The track is hard on the left front tire and there was simply no grip left. All the teams had the same issue seeing their times drop by 3 to 5 seconds/lap. Doing a quick rotation of front tires would help – we hoped. And we could refuel in our pits without risking a 45 second penalty. We mess it up bad! Once in the hot pit, we couldn’t get the kart started. By the time we did get him back out on track, Luca is 7 laps behind the leaders and in 7th/10 KPV drivers.

Well that was unforgiving!

Luca’s turning around 47 seconds/lap without grip!  He pulls an incredible stint again, bringing us back to within 1 lap of the race leader in second – he is flying! Things are changing so quickly that we lose track of race places. 15 minutes into his 3rd stint, we see his pace drop off dramatically and he drives into the cold pit – there’s a mechanical issue.

Robert tensely asks him if it is a loss of power or drive. Luca responds with drive and Robert quickly identifies the problem as a sheared small front gear driver. It had been worn down flat as a result of the chain having moved. We get his kart into our pit and start working. Suddenly there is a red flag and all the karts come into the hot pit. What great timing for us. We are told we can’t work on the kart under a red flag. Total pandemonium. Drivers wondering what’s happening, teams unhappy, adrenaline levels high. You can imagine.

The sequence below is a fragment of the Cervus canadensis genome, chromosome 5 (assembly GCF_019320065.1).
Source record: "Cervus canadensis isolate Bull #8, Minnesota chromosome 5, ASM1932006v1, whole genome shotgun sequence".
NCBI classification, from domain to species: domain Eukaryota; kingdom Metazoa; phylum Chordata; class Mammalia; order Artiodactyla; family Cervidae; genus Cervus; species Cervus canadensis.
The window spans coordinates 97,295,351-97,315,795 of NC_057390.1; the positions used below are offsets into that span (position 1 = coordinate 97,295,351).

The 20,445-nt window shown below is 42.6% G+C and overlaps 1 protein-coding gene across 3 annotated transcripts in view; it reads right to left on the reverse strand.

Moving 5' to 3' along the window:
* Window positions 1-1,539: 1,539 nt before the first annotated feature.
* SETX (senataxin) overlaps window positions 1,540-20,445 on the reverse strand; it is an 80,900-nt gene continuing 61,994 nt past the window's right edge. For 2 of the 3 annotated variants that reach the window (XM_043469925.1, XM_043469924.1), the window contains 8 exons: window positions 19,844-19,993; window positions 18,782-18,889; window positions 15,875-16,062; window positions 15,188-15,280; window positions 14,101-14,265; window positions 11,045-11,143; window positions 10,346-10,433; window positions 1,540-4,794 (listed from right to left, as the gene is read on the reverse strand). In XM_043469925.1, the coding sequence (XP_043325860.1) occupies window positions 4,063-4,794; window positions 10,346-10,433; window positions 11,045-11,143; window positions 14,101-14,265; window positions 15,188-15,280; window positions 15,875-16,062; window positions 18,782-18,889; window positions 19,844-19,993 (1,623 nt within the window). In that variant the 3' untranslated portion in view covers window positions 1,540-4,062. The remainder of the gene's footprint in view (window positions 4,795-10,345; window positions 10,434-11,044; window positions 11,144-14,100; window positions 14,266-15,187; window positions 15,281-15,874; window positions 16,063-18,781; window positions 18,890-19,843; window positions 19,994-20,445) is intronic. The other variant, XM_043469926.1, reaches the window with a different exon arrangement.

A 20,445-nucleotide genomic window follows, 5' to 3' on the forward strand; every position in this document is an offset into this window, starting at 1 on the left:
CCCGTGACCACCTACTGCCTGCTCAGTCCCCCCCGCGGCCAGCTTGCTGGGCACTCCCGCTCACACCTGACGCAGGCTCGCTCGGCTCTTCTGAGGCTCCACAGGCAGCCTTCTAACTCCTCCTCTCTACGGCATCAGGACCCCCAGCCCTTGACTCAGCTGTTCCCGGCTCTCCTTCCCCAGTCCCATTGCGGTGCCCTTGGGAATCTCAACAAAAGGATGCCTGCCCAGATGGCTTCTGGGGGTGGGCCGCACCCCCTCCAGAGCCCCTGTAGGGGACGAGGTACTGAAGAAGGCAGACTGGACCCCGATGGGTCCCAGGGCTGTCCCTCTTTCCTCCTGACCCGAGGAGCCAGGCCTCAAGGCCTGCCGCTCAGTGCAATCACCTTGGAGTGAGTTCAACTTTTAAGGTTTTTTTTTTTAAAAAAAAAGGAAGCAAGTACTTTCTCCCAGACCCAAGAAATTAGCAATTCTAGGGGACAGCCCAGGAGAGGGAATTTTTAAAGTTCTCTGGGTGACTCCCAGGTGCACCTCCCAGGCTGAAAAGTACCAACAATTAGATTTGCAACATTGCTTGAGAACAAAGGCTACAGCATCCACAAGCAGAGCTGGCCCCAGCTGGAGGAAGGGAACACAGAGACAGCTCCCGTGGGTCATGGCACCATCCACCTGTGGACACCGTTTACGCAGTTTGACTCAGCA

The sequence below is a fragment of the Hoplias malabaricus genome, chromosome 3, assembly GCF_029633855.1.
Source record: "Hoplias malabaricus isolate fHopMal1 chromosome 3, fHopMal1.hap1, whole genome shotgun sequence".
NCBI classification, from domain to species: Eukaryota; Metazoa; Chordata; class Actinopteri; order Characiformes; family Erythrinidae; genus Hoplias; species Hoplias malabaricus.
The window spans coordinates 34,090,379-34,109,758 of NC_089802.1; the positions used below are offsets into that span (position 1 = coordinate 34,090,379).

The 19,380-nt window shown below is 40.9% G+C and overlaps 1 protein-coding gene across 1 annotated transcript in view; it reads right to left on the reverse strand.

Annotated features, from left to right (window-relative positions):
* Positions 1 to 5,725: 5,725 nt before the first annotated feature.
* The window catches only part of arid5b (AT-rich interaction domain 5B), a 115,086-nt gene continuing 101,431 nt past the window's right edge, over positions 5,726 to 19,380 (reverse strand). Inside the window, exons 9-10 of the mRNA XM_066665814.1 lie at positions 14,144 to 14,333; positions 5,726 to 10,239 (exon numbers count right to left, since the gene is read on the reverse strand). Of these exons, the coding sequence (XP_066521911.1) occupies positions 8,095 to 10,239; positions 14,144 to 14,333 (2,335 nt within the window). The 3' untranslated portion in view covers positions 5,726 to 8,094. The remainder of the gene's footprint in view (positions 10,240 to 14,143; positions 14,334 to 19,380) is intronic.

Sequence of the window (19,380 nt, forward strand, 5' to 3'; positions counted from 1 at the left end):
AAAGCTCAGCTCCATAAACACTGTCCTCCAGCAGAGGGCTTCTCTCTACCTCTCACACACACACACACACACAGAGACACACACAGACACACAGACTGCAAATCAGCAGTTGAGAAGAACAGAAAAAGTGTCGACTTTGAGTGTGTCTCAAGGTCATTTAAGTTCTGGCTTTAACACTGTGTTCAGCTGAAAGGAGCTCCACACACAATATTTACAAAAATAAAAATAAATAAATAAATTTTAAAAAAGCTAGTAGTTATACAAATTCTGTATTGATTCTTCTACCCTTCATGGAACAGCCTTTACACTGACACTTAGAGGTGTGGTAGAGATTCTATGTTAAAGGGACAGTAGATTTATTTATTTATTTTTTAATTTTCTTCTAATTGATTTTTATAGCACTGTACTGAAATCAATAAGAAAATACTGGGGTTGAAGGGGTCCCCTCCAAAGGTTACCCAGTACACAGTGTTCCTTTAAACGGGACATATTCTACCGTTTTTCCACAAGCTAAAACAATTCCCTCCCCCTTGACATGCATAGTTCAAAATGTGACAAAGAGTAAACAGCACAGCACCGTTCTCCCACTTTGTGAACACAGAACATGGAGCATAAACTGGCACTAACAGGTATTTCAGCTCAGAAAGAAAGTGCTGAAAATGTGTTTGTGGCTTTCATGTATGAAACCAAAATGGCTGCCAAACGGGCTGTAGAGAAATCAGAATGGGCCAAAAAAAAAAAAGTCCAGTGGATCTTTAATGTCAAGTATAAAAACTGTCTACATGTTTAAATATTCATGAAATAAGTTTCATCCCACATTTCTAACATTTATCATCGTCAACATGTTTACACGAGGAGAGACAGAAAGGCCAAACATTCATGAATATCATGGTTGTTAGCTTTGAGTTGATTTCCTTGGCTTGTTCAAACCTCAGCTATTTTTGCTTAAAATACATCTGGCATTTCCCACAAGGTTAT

After about 10 minutes, the race director admits that the timing system has failed and asks all the drivers, on an honor system, to say where they think they were when the red flag was raised. Hands go up. We are told that we are in 3rd. The race is to restart with a parade lap to see if the timing system works after the reboot once the karts crossed the start/finish line. If so, then formation lap and green flag. We are told that we can now work on the kart.

Tire change with a new set, gas refill and gear driver repair, Luca hits the track just as the other karts leave for the parade lap. Intense. At this point, I’ve been running around like a blue-bottomed fly and I am exhausted – we are only 1/2 way through the race. The Adrenaline high and race intensity is something that I had not experienced racing in the US. What a trip! So much fun.